I will remember that night for the rest of my life. After an early morning police raid, supporters of Occupy Oakland converged in the streets and stood up to riot police hurling tear gas canisters, rubber bullets and flash-bang grenades. Despite how grim that sounds, my experience was one of cathartic elation; of being autonomous in a group of people aware of its own power; of having the lines between what I am for and what I am against rendered so clearly.
People around the world are rejecting the perceived inevitability of capitalist states and electoral democracy, citing their own needs for autonomy and community, which are not being met. Issues of class inequality and state violence have been front page news, and the kinds of conversations that it is possible to have with people in this atmosphere seem greatly expanded. Connections are being made between issues on a large scale and the energy generated is not being neatly channeled into small reforms or manipulated by hierarchical political machines.
Often, we go through life utterly surrounded by invisible systems which limit the actions and conversations that seem possible; which make any sentiment expressed outside of them seem crazy. Moments that create a rupture in this banality by making those systems visible allow us an opportunity to inhabit space and interact with each other in radically different ways; to become aware of tensions that are ever-present but often hidden and act in ways that did not previously seem possible. At their best, the Occupy actions and other demonstrations that have escalated around the world in the last year have created spaces for people to interact with each other and articulate their desires outside of established frameworks.
There are also tensions that arise as part of the occupation itself which are important to explore. Central to these is the tension between the beautiful possibility of this moment and the fact that we are still living within ugly and powerful systems that have trained us to think, speak and act on their terms. Thinking about what it means to be ‘realistic’ or ‘strategic’ is one way to map this particular tension usefully.
Large systems of calcified power like states, banks and corporations are very good at finding ways to make us believe that our best interest is what drives them, or failing that, that our goals can coexist harmoniously with theirs. They do this by shaping the conversations we have about what is necessary, possible and desirable; by encouraging us to abandon desires they cannot assimilate and by offering the promise of comfort, safety, and convenience in return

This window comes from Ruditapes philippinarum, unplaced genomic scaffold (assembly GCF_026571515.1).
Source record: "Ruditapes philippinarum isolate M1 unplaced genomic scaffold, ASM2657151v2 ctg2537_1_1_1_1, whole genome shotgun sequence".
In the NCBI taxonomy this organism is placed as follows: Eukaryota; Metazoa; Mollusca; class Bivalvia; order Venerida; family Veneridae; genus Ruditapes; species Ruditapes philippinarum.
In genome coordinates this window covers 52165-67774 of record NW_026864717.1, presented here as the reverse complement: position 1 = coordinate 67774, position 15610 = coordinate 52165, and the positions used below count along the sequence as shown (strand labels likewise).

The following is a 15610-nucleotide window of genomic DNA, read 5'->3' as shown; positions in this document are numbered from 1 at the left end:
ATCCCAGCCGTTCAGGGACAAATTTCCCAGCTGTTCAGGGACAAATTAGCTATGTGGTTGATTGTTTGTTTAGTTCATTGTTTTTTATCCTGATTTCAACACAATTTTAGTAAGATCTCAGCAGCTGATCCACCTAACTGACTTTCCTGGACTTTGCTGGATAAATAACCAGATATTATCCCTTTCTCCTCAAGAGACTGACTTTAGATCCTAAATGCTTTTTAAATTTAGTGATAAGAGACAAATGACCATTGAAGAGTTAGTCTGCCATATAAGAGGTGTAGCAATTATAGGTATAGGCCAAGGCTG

Appealing to realism is a tactic often used by these systems to convince people that their aspirations are too large. Any good idea or analysis that condemns systems of power or would require a radical shift in the status quo can be discredited easily as unrealistic by those who lack imagination. In this context, it is tempting to reject the concept of realism altogether; to believe that the audacity of demanding everything from our lives and nothing from established power negates any kind of rationality.
In fact, ‘being realistic’ is useful as a way of analyzing tactics and situations in light of a particular set of goals and desires. If we articulate our desires using only the narrow language of the system, “I want to make more money”, then being realistic can only include finding ways to make the system work better for us. If our goals are understood to be more expansive, “I want to be able to meet my physical and emotional needs”, then realistic options include subverting the logic of the system itself.
As the Occupy movement has gained momentum, some have claimed that the only way to be effective is with a centralized organization that can efficiently negotiate with power; they argue that having a specific set of reforms and charismatic leaders is the only realistic strategy for success.